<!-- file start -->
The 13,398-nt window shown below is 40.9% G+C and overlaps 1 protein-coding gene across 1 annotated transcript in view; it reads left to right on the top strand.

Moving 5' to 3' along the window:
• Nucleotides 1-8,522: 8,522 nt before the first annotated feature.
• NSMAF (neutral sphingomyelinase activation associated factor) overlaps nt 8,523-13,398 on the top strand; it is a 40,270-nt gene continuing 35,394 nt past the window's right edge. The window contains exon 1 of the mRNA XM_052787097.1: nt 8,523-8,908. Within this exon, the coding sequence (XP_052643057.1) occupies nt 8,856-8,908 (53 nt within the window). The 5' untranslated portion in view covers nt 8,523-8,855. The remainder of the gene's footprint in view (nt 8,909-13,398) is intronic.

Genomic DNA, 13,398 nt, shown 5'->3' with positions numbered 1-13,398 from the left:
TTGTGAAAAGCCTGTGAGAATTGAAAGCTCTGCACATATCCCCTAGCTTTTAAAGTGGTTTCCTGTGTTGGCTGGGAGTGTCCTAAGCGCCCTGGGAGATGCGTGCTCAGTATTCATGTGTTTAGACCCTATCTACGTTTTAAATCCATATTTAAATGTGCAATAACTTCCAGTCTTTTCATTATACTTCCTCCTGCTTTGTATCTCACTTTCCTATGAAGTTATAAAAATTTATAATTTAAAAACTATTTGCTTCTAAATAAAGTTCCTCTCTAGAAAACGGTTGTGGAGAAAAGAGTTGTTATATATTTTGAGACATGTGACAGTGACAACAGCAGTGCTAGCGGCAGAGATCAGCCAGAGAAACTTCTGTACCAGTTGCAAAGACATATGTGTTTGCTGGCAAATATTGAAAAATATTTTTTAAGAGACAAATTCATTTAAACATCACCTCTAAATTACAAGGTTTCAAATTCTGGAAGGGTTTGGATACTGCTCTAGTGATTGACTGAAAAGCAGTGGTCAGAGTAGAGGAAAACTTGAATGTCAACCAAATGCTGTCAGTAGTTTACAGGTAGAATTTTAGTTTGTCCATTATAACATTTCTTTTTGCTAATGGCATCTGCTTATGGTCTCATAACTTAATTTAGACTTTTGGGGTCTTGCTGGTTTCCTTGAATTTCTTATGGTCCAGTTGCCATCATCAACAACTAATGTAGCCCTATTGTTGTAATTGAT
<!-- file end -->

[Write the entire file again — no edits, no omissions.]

The 13,398-nt window shown below is 40.9% G+C and overlaps 1 protein-coding gene across 1 annotated transcript in view; it reads left to right on the top strand.

Moving 5' to 3' along the window:
• Nucleotides 1-8,522: 8,522 nt before the first annotated feature.
• NSMAF (neutral sphingomyelinase activation associated factor) overlaps nt 8,523-13,398 on the top strand; it is a 40,270-nt gene continuing 35,394 nt past the window's right edge. The window contains exon 1 of the mRNA XM_052787097.1: nt 8,523-8,908. Within this exon, the coding sequence (XP_052643057.1) occupies nt 8,856-8,908 (53 nt within the window). The 5' untranslated portion in view covers nt 8,523-8,855. The remainder of the gene's footprint in view (nt 8,909-13,398) is intronic.

Genomic DNA, 13,398 nt, shown 5'->3' with positions numbered 1-13,398 from the left:
TTGTGAAAAGCCTGTGAGAATTGAAAGCTCTGCACATATCCCCTAGCTTTTAAAGTGGTTTCCTGTGTTGGCTGGGAGTGTCCTAAGCGCCCTGGGAGATGCGTGCTCAGTATTCATGTGTTTAGACCCTATCTACGTTTTAAATCCATATTTAAATGTGCAATAACTTCCAGTCTTTTCATTATACTTCCTCCTGCTTTGTATCTCACTTTCCTATGAAGTTATAAAAATTTATAATTTAAAAACTATTTGCTTCTAAATAAAGTTCCTCTCTAGAAAACGGTTGTGGAGAAAAGAGTTGTTATATATTTTGAGACATGTGACAGTGACAACAGCAGTGCTAGCGGCAGAGATCAGCCAGAGAAACTTCTGTACCAGTTGCAAAGACATATGTGTTTGCTGGCAAATATTGAAAAATATTTTTTAAGAGACAAATTCATTTAAACATCACCTCTAAATTACAAGGTTTCAAATTCTGGAAGGGTTTGGATACTGCTCTAGTGATTGACTGAAAAGCAGTGGTCAGAGTAGAGGAAAACTTGAATGTCAACCAAATGCTGTCAGTAGTTTACAGGTAGAATTTTAGTTTGTCCATTATAACATTTCTTTTTGCTAATGGCATCTGCTTATGGTCTCATAACTTAATTTAGACTTTTGGGGTCTTGCTGGTTTCCTTGAATTTCTTATGGTCCAGTTGCCATCATCAACAACTAATGTAGCCCTATTGTTGTAATTGAT